Cruising is in a class by itself – there's no other vacation option quite like it. And, because of that, many folks feel lost when it comes to planning a cruise vacation. But with a few pointers and a little preparation, your cruise vacation may actually turn out to be the most trouble-free vacation you've ever taken.
The biggest cruise tip to remember is to do your homework before you go. Research everything, including what destinations you'd like to visit, the cruise line you'd like to use there, what port you'd like to sail out of, and what you'd like to do once there. Do not let any of this overwhelm you – just try to pick up a little information about all these different facets of a cruise vacation.
Just being aboard a cruise ship is a vacation in itself. There are so many different activities aboard at any given time that you'll never have to be bored unless you want to. This explains why many folks enjoy a "Cruise to Nowhere," as it's called, where they depart a certain port and do not stop anywhere until they return a few days later.
But that having been said, it's a great experience to visit new places. You'll have to decide whether you want to visit tropical ports, take an Alaskan or European cruise, or one of many other options. Try to get 'in the know' about what's available, where and when. For instance, a particular cruise line may or may not be visiting a certain port every week, so if you have certain destinations in mind, look into the offers of different cruise lines to see what fits your needs. If you can be a little flexible about what week you'll travel, you'll find it easier to make it to most, or all, of your desired ports.
When it comes to your stateroom, I suggest that you are strictly considering booking an interior room. These are far less expensive than balcony staterooms. You will find that you spend very little time in your stateroom, other than to sleep and dress, so why pay more for a balcony or suite that you will see very little? There is always more than enough room on deck to find a beach chair, relax, and enjoy the view outside. There are a few exceptions to this – for instance, if you're going somewhere such as Alaska where you'll be able to see something outside near water, it's nice to have a balcony to enjoy the ever-changing views. Or, if you are physically handicapped to the point that you'll spend a great deal of your cruise in your stateroom, then of course this would be another reason to go for a balcony. But as a rule of thumb, because we spend very little time actually in the stateroom, we usually prefer inside staterooms due to the great price. I also recommend that you look for an inside stateroom on one of the higher decks. This puts you closer to the dining and other facilities above – something you'll appreciate when those elevators are full and you have to take the stairs.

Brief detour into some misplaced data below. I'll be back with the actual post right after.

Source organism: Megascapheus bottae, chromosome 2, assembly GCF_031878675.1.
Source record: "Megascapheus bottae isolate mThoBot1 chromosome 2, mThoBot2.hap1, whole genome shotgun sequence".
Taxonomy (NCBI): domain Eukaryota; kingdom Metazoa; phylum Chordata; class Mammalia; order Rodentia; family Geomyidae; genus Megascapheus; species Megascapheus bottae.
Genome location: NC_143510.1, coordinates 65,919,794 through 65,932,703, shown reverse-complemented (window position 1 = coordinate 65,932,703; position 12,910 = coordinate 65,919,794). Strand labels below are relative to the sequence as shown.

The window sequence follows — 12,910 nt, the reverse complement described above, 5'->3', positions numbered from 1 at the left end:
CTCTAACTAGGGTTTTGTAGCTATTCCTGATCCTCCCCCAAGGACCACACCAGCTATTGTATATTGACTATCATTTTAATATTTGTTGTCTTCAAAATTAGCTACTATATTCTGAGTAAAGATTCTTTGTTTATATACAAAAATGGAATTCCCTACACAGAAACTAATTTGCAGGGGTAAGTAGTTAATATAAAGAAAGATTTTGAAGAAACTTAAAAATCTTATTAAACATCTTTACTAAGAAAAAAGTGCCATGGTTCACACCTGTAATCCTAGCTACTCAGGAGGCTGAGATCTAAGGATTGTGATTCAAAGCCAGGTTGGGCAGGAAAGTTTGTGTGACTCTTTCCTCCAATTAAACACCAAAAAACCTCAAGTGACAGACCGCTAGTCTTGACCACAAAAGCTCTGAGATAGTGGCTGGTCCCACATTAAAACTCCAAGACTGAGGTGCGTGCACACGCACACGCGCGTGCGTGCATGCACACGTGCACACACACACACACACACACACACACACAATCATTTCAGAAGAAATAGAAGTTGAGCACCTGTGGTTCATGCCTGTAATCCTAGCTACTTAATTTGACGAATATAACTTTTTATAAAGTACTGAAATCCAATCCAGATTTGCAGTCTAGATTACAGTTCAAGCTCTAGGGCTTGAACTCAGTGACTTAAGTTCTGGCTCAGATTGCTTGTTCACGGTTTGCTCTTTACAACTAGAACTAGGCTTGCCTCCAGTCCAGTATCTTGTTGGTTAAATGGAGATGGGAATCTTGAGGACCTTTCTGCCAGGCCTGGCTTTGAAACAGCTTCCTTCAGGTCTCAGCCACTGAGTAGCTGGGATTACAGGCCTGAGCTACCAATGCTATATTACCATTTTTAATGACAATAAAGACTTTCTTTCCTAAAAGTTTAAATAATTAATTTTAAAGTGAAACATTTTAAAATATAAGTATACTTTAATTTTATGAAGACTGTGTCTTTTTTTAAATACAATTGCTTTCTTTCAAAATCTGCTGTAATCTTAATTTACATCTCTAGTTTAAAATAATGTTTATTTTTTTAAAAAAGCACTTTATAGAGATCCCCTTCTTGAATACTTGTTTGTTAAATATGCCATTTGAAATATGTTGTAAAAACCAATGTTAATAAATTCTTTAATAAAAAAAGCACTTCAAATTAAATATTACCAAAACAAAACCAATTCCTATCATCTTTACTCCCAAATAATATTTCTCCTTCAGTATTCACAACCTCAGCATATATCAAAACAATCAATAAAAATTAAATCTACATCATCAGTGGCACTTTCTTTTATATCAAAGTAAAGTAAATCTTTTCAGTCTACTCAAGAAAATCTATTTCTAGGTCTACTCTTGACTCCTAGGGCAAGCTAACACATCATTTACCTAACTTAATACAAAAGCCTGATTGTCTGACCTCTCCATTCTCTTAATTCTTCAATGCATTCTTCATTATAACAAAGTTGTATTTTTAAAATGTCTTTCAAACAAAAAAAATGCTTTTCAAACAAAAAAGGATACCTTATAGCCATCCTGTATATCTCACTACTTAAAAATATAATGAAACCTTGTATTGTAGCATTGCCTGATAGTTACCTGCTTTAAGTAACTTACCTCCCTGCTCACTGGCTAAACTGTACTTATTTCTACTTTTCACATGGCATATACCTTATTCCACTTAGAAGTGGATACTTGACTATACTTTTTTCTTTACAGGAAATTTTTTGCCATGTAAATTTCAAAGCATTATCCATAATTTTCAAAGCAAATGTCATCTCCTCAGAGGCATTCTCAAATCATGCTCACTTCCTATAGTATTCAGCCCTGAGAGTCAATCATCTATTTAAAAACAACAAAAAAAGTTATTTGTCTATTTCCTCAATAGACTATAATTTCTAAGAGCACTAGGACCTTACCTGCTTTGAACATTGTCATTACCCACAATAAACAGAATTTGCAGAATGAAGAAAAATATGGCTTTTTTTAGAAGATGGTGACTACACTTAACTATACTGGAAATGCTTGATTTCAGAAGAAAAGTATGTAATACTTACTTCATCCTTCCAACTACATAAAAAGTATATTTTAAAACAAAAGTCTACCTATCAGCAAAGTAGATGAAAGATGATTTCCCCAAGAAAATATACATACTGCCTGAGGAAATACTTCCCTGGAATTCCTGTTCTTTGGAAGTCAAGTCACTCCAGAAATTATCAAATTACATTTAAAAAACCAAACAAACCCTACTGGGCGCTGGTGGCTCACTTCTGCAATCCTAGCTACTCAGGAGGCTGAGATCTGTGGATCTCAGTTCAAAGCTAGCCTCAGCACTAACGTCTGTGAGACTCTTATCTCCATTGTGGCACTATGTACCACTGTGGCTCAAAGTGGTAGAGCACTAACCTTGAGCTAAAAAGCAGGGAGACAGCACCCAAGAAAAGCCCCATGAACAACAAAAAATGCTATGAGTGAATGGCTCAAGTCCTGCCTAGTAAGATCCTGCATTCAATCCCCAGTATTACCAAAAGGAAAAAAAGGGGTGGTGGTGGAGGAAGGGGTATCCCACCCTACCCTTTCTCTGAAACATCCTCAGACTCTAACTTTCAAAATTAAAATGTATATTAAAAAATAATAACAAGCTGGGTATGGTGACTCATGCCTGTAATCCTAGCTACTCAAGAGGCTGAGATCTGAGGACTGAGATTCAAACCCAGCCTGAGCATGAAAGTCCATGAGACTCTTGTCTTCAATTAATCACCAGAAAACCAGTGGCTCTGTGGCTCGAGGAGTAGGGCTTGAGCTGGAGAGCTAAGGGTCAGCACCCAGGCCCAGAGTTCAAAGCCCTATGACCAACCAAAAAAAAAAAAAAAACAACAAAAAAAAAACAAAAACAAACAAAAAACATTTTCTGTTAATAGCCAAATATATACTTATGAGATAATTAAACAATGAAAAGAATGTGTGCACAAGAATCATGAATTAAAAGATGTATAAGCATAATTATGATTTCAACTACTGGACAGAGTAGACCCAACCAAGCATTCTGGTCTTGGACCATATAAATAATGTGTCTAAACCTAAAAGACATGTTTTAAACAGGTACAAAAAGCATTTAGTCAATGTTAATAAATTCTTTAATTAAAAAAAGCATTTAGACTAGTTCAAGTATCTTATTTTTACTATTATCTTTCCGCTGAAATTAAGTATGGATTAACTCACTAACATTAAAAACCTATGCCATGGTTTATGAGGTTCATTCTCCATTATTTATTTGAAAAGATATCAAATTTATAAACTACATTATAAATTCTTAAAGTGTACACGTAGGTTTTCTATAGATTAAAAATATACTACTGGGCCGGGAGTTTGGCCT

Check out the websites of cruise lines you'd like to sail with. Unless you're dead set on using one certain cruise line, you can save big bucks by researching what's available on different lines at different times of the year. For instance, we booked a 7-Day Caribbean cruise for four in February 2006 for a little over $ 2000. A family member booked that same cruise, for four people on the same ship, with the same destinations, a few months later, and paid over twice that amount! Cruise ticket prices can and do fluctuate wildly, even from week to week. Do your homework in this area and you may save enough money to be well on your way to paying for a second cruise!
Once you're settled on what area you'd like to visit, start taking a look at what's available at your favorite ports. Cruise line websites will give you descriptions of what excursions they offer at each stop. Or, if you prefer, do your homework and go your own way, by organizing your own excursion. But if you make your own plans, just be sure to be back to the pier before your ship departs, with plenty time to spare – the ship will not wait if you're late. For this reason, I recommend, especially for new cruisers, that you stick with the ship's organized excursions at first.
Finally, I can not emphasize enough how important it is to keep things simple. Do your homework and prepare as much as you can, but, beyond that, do what you can to simplify your trip where possible. It's okay if you can not make it to every activity available on the ship. It's okay if you can not squeeze that ninth shirt into your suit – wear the eighth one a second day! Remember, once you're on board, you're automatically guaranteed several days of everything you need – a nice room, all the food you can eat, and entertainment to spare. As long as you make it on board with a few changes of clothes, most everything else is taken care of for you. Not having to sweat these kinds of details is one of the joys of a cruise vacation – so do not get too bogged down in the details to enjoy the experience!